Restraint is especially needed in yeshivas and day schools because of the lack of administrative buffers that I referred to and also because the dual curriculum in these schools creates the potential for a larger basket of issues that might arise in the education of children. There are students who do well in Judaics but not in academic subjects or the other way around and this may result in parents trying to pressure the school to adjust its educational program to meet the specific needs of a child. I am at times astounded to hear of parents who go to the school, meet with the principal and insist that the curriculum be altered because it is not tailor made to meet the needs of their children.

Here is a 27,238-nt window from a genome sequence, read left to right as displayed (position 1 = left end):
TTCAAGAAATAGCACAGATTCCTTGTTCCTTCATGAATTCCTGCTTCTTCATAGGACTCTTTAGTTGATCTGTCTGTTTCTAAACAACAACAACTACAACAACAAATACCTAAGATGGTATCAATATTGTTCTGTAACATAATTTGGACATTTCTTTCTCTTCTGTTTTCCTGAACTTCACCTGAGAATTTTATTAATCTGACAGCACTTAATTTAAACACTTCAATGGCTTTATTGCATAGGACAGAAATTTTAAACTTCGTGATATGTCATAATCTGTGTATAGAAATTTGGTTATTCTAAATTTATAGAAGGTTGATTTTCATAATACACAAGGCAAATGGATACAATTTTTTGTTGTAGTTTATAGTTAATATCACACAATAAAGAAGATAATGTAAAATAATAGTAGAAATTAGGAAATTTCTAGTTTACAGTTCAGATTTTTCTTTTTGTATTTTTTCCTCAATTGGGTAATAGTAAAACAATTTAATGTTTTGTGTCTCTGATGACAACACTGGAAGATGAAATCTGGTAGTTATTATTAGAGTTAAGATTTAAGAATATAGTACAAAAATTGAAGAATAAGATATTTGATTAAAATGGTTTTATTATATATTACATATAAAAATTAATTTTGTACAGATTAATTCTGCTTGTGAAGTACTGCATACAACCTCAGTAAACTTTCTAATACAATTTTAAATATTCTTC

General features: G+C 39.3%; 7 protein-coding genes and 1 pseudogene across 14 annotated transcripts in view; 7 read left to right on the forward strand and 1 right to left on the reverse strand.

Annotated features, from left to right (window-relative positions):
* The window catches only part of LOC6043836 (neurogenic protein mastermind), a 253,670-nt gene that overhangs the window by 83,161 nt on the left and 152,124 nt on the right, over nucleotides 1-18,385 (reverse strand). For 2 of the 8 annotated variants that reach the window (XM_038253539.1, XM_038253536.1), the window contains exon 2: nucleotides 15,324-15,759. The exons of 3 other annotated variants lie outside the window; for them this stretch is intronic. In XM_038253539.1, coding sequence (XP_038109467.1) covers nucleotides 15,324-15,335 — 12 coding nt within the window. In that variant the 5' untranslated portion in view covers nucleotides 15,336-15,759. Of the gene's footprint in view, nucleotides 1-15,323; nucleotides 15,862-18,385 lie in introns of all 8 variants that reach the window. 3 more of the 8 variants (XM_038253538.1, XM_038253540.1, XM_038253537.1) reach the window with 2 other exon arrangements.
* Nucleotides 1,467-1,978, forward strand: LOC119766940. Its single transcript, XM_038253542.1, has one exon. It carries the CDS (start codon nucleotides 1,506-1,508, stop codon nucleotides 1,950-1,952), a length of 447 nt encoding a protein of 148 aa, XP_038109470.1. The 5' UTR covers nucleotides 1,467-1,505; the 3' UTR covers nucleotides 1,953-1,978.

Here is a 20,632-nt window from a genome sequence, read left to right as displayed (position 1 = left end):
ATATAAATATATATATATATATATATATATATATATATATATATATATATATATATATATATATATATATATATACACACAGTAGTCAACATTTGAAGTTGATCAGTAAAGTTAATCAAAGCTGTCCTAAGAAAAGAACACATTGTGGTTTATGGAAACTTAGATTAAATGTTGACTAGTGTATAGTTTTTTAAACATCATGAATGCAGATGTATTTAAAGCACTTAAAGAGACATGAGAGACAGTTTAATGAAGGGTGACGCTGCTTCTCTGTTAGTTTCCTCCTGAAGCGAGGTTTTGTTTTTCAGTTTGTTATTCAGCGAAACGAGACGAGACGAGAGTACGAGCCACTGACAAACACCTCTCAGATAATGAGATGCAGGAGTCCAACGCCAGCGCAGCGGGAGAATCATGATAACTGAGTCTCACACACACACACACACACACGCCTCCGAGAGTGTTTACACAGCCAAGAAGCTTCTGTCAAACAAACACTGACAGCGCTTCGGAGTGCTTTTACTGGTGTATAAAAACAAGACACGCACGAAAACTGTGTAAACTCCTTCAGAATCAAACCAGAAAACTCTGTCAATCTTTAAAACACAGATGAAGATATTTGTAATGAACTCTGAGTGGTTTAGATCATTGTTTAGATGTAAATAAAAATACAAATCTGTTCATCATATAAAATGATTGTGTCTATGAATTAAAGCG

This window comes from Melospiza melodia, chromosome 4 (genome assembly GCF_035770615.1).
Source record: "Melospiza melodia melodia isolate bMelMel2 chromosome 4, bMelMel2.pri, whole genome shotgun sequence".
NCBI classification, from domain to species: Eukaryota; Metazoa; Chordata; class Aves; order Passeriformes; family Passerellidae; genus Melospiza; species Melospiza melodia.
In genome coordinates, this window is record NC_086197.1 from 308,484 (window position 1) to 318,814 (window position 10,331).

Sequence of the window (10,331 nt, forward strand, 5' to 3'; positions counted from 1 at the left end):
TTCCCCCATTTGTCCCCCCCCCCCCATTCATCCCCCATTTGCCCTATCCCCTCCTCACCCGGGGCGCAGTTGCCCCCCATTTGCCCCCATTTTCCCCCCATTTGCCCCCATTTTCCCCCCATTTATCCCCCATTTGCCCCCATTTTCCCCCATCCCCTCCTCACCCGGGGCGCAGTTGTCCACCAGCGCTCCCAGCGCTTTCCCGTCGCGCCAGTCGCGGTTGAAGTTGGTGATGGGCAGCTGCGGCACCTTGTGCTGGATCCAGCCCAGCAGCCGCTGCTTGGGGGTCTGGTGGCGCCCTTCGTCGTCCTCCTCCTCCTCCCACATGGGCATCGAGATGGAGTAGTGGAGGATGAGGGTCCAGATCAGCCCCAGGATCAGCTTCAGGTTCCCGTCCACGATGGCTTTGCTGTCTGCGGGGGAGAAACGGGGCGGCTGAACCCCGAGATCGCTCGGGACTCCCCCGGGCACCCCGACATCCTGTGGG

There are boundaries or limits and while they cannot be easily defined because each situation and each child is unique, common sense may serve as a useful guide. As in all relationship, those who are involved must know when to pull back. In an era when overparenting is the norm, parents must know when not to overparent. They must know that they are responsible for a single child while the school is responsible for a great number of children and a teacher for perhaps two dozen or more. Parents must come to understand, as is also true in all healthy relationships, that there are minor missteps that do not deserve any reaction, that at times it is best to be quiet.